Map of east coast of South AfricaThe waters off Kwazulu-Natal coast in South Africa are more than generous to the avid spearo. Many spearfishing sites here have fabulous diving conditions all year round and waters teeming with gamefish action. Warm Agulhas and Mozambique currents sweep into this area of ocean from the east to meet a rich array of unspoilt marine life. And as spearfishing in this area is much less common than angling, productivity is plenteous.

Recommended Spearfishing Equipment for Spearfishing off the Kwazulu-Natal Coast

Kwazulu-Natal enjoys a sub-tropical climate with steamy summers and mild winters. Summer (November-May) water temperatures reach up to 24°C, dropping to 18°C in the winter (May-August).

Whether you’re planning on diving offshore or from a boat then here’s the recommended spearfishing equipment you’ll need for the local conditions:

  • Wetsuit: 3mm for summer, 5mm for winter

  • 1.2m-1.3m barrel speargun with a 1.7m spear. One rubber is adequate.

  • Low volume goggles/mask

  • Snorkel

  • Long bladed flippers with removable blades

  • A rubber, quick release waist belt

  • A moulded foam float with a 30m line for a shore dive and 40m line for a boat dive

  • Neoprene booties or socks

  • Knitted gloves with a flexible but tough coating

  • Small knife

  • 20cm stainless spike stringer

Spearfishing Sites off the Kwazulu Natal Coast

SpearfishingThe Kwazulu-Natal coastline stretches 560km from Port Edward in the South to Kosi Bay in the North and is home to a multitude of spectacular spearfishing spots. These sites can be grouped into 3 areas:

  1. Zululand

  2. North Coast

  3. South Coast


Most of the Zululand area is covered by the Maputaland and St Lucia marine reserves, making the spot a hub for gamefish. With warm water temperatures, clear visibility and relatively calm currents, the area is suitable for spearfishing at any time of the year.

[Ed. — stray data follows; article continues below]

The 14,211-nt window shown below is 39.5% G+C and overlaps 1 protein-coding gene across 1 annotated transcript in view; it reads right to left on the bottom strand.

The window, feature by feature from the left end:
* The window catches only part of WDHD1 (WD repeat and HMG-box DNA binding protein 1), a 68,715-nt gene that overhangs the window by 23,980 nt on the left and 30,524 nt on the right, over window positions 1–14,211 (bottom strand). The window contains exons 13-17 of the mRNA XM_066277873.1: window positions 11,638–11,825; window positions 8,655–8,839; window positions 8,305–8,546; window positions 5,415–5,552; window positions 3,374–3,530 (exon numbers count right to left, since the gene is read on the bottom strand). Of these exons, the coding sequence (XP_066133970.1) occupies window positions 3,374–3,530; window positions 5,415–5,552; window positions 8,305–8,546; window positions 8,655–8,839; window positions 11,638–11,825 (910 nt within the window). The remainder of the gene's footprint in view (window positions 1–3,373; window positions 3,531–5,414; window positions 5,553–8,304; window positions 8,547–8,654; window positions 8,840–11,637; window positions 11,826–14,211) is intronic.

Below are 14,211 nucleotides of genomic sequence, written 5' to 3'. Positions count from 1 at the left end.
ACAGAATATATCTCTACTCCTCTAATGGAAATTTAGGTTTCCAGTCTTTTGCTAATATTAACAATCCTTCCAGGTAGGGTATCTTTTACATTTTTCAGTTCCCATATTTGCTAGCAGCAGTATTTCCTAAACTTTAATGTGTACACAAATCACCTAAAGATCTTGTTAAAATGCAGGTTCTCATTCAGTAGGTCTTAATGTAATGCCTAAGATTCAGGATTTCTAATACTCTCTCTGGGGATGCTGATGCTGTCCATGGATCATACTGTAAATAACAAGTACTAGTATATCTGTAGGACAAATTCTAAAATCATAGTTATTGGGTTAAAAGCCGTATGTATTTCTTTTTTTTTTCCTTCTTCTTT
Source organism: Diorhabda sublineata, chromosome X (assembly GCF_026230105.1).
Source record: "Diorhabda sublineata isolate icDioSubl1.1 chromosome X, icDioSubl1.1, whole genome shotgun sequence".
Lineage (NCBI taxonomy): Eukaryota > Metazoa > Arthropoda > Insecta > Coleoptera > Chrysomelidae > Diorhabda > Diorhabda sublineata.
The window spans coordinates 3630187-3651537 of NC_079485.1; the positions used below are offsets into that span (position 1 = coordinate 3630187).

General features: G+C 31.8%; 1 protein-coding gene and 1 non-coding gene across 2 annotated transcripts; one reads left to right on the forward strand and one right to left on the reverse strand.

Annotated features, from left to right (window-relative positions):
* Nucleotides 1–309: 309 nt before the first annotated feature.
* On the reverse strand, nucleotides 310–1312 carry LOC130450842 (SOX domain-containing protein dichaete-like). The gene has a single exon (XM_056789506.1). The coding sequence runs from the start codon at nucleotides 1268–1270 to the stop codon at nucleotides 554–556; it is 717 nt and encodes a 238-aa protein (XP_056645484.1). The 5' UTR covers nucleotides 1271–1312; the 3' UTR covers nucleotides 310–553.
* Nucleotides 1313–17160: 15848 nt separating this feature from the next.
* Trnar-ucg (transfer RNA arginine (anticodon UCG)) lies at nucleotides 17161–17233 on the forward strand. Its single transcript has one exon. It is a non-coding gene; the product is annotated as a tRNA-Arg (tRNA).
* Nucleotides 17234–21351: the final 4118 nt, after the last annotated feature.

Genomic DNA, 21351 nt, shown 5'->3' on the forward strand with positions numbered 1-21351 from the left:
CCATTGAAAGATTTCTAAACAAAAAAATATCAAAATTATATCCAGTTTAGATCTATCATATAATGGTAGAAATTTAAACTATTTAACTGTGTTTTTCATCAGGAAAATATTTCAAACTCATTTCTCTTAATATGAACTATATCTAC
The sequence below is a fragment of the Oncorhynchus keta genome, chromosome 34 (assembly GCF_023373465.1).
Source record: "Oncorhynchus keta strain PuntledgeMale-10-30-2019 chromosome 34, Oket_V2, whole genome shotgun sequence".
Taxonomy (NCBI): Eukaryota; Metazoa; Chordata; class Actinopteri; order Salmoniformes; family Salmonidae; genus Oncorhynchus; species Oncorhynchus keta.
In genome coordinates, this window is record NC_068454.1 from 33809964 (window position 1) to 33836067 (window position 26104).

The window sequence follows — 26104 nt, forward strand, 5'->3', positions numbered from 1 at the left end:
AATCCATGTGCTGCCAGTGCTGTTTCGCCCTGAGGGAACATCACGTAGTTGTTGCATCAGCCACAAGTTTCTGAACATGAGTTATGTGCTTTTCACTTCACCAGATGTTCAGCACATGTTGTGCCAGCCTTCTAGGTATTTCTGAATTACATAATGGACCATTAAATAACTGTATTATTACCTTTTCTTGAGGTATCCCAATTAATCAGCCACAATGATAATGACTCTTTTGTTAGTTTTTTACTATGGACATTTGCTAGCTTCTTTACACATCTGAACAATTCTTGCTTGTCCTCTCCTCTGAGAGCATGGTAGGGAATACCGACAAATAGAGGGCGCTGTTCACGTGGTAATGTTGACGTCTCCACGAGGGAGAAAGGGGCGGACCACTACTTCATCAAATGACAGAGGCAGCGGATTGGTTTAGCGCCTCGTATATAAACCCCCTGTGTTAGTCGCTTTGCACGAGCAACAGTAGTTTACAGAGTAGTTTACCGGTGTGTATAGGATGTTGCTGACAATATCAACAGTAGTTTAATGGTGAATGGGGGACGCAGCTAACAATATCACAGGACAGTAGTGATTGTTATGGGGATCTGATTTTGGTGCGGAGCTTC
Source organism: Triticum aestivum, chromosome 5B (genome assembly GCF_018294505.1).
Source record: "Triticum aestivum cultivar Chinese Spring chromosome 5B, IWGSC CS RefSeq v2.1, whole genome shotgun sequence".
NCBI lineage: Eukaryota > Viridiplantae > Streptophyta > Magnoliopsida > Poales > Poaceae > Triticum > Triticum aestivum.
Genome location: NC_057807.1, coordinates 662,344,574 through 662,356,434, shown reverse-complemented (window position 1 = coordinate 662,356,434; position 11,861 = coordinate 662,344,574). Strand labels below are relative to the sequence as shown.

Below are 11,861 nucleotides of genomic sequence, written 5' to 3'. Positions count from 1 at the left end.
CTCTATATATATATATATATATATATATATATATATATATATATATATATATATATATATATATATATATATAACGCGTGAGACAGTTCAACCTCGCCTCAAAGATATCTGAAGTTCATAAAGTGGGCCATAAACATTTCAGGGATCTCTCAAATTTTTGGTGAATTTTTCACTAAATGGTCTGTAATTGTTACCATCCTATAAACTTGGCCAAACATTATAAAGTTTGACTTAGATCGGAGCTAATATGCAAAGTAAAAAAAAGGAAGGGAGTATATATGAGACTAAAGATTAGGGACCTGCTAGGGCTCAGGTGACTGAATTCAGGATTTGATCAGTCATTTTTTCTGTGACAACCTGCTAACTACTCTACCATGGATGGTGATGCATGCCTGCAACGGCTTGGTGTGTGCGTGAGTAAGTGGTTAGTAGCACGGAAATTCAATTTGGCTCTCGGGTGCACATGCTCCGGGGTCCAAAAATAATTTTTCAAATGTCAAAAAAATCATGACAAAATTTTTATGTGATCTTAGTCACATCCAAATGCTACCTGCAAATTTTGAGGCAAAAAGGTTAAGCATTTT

In January, shoals of king mackerel migrate down this area of the coast - this is known as the Cuda Run. Spearfishermen can also take their pick from a teeming selection of queen mackerel, wahoo, kaakap, sailfish and tuna. Many big black marlin have also been speared in these waters.

Key spearfishing spots in Zululand:

  • Kosi Bay is an awesome spot for a boat dive. Here, you’ll find extensive coral reefs which are great for hunting ignobilis and various other species of gamefish. Dive where the reefs meet the sand at the drop-offs to touch fins with the most fish action.

  • Nine Mile is the most famous spearfishing site in the area as a 242kg black marlin was shot there just a few years back. Its best to take a dive here during a north-south current and you’re most likely to find gamefish roaming the seaward edges of the reef over the sand. The area is also home to a shoal of big yellow spotted kingfish that wander the northern tip of the reef.

  • Lighthouse Reef is one of the best diving spots in the whole of South Africa. The pinnacle is 12m above the surface and drops off to more than 27m below. Boat dive this area during calm days in the winter months to hunt an astonishing array of gamefish and big reef fish.

North Coast